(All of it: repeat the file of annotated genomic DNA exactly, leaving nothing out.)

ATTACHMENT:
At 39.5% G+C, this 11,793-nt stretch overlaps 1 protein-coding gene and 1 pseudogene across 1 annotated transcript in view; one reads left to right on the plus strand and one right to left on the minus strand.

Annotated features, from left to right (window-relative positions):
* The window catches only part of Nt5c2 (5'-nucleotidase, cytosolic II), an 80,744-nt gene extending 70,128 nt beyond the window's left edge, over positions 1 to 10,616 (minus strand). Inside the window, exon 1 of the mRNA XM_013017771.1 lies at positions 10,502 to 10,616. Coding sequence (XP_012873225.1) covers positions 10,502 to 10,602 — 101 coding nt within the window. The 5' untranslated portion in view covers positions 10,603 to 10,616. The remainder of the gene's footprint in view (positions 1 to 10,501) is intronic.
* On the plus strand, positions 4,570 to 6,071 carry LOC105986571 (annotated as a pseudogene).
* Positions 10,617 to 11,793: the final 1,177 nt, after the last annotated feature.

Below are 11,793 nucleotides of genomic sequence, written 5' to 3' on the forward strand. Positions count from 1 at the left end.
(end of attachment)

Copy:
At 39.5% G+C, this 11,793-nt stretch overlaps 1 protein-coding gene and 1 pseudogene across 1 annotated transcript in view; one reads left to right on the plus strand and one right to left on the minus strand.

Annotated features, from left to right (window-relative positions):
* The window catches only part of Nt5c2 (5'-nucleotidase, cytosolic II), an 80,744-nt gene extending 70,128 nt beyond the window's left edge, over positions 1 to 10,616 (minus strand). Inside the window, exon 1 of the mRNA XM_013017771.1 lies at positions 10,502 to 10,616. Coding sequence (XP_012873225.1) covers positions 10,502 to 10,602 — 101 coding nt within the window. The 5' untranslated portion in view covers positions 10,603 to 10,616. The remainder of the gene's footprint in view (positions 1 to 10,501) is intronic.
* On the plus strand, positions 4,570 to 6,071 carry LOC105986571 (annotated as a pseudogene).
* Positions 10,617 to 11,793: the final 1,177 nt, after the last annotated feature.

Below are 11,793 nucleotides of genomic sequence, written 5' to 3' on the forward strand. Positions count from 1 at the left end.